4 thoughts on ““Laudato Si’” and Its Preferential Option for the Poor: another world is possible (Part One)”

  1. Northern Europe has a long tradition of socially responsible leadership. Bismarck was a few years ahead of the Pope and his encyclical, according to this Social Security website:


    “Germany became the first nation in the world to adopt an old-age social insurance program in 1889, designed by Germany’s Chancellor, Otto von Bismarck. The idea was first put forward, at Bismarck’s behest, in 1881 by Germany’s Emperor, William the First, in a ground-breaking letter to the German Parliament. William wrote: “. . .those who are disabled from work by age and invalidity have a well-grounded claim to care from the state.”

    ….Despite his impeccable right-wing credentials, Bismarck would be called a socialist for introducing these programs… In his own speech to the Reichstag during the 1881 debates, Bismarck would reply: “Call it socialism or whatever you like. It is the same to me.”

    Centralized government programs can produce remarkable prosperity and a very high standard of living, as happened in Germany. There can also be downsides to consider: if/when unworthy people take the reins of government,

    (a) the trusting population has developed a normalcy bias and assumes that the government always has their best interests in mind;

    (b) these extremely valuable benefits become power tools of a malignant government. Your job, children, education, healthcare, disability, retirement etc. can all be taken away by your government if you do not submit — even if your conscience tells you that your government is violating ethics.


  2. From Mike’s link about *Rerum Novarum*, there are further interesting links that describe the work of one of the major influences on that encyclical: Bishop Ketteler. Thanks Mike, I did not know about Kettler/Ketteler before reading your post.


    “WILHELM EMMANUEL FREIHERR VON KETTELER (1811-1877) made his national debut in 1848, and in the following decades became the leading Catholic social thinker in Germany….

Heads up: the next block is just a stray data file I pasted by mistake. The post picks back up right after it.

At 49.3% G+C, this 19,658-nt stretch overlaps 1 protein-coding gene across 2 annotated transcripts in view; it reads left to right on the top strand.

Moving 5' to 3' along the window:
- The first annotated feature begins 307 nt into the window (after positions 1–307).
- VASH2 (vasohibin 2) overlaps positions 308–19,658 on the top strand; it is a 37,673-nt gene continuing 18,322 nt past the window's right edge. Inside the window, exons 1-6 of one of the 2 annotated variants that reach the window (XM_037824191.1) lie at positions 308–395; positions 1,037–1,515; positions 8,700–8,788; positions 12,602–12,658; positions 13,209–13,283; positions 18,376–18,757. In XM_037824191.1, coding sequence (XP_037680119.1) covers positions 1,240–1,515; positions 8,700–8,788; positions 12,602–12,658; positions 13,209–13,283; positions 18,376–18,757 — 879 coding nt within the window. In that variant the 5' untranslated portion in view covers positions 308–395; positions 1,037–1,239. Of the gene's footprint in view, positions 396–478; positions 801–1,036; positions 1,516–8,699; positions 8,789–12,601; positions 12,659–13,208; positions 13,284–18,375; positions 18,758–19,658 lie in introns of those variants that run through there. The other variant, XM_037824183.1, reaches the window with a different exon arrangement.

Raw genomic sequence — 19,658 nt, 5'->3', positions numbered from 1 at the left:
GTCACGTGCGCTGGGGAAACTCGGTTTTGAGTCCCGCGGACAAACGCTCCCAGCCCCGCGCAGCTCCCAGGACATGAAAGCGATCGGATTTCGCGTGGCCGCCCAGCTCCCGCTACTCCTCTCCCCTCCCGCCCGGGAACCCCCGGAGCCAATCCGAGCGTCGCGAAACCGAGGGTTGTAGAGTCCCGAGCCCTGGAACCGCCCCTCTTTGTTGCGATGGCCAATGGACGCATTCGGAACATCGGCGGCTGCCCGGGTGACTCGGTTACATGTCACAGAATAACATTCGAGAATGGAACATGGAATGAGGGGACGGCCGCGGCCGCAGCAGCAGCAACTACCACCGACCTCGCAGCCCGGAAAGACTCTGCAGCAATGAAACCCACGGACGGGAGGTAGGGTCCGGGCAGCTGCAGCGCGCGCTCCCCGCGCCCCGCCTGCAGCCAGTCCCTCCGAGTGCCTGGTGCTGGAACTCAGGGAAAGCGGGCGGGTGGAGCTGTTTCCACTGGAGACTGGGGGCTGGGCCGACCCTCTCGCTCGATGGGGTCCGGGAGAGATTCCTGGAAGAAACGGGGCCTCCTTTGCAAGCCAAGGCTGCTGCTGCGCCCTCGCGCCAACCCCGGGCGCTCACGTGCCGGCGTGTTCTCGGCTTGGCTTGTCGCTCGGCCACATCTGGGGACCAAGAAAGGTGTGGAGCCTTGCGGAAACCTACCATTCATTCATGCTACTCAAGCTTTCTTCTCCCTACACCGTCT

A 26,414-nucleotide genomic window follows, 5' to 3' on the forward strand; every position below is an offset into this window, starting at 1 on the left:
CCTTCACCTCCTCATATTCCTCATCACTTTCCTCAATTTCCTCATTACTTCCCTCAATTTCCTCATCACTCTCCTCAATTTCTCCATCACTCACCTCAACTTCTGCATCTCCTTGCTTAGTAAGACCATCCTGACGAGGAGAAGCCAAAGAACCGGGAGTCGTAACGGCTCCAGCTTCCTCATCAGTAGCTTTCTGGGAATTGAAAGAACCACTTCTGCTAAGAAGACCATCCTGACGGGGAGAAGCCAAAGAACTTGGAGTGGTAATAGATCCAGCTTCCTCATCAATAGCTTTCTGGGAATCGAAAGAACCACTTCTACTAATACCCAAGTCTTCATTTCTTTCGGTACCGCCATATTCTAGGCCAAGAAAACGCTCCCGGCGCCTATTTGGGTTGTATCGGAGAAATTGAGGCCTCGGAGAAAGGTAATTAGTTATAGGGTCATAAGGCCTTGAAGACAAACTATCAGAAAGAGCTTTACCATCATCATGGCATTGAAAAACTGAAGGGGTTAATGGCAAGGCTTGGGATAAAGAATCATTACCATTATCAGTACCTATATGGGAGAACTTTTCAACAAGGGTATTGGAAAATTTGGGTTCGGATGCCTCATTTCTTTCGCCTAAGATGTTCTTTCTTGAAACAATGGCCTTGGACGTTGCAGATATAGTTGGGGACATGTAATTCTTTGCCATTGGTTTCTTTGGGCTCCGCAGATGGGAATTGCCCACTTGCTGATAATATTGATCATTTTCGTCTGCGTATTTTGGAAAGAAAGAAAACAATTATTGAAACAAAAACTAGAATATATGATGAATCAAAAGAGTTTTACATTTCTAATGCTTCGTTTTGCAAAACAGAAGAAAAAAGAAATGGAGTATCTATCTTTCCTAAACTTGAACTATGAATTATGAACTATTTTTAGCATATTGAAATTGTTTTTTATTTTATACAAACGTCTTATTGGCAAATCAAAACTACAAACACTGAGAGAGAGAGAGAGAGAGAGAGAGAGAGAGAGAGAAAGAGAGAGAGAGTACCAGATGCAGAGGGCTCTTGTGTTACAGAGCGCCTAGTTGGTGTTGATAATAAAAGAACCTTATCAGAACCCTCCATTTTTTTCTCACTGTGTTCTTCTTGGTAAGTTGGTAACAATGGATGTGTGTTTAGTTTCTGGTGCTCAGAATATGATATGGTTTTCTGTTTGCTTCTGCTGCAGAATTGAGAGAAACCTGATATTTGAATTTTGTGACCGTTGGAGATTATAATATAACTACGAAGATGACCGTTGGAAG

Ketteler’s social thought had a profound impact on Pope Leo XIII and his encyclical Rerum novarum which laid the foundation of modern Catholic social teaching.– Rolf Weber(edited by Eric Yonke) “


  3. There’s much more from that link about Ketteler’s history, but it could get too long for one post:

    “…In 1848, Father Ketteler was elected to the Frankfurt national assembly. In Frankfurt he joined the Catholic club, whose members were trying to utilize the democratic rights and freedoms to strengthen the influence of the Catholic church and to enshrine freedom of the church in any future constitution of the Reich. Ketteler…rejected the aims of the progressive, liberal and democratic camps and advocated a greater Germany under the Hapsburg monarchy…

    “…Ketteler’s speeches and sermons in 1848 were the prelude to the Catholic-social movement in modern Germany, known as Social Catholicism…the effects of his endeavors for the social question during the revolutiona and the following years were considerable.

    “In January 1849, with the failure to establish a greater Germany under Austrian leadership, the Catholic Club dissolved and Ketteler left Frankfurt to become provost in Berlin. He was later elected Bishop of Mainz, due to the direct interference of the Roman Curia. As bishop, he began his career as a prominent figure in political Catholicism, in the course of which he became the most important German Catholic social reformer of the nineteenth century.

    “After the onset of workers’ agitation led by Ferdinand Lassalle, Ketteler again took up the social question and in 1864 published his programmatic study The Workers’ Question and Christianity. From then on he displayed greater socio-political versatility in discussions with liberals and socialist workers, espousing workers’ rights and legislation to protect the trade union movement.”


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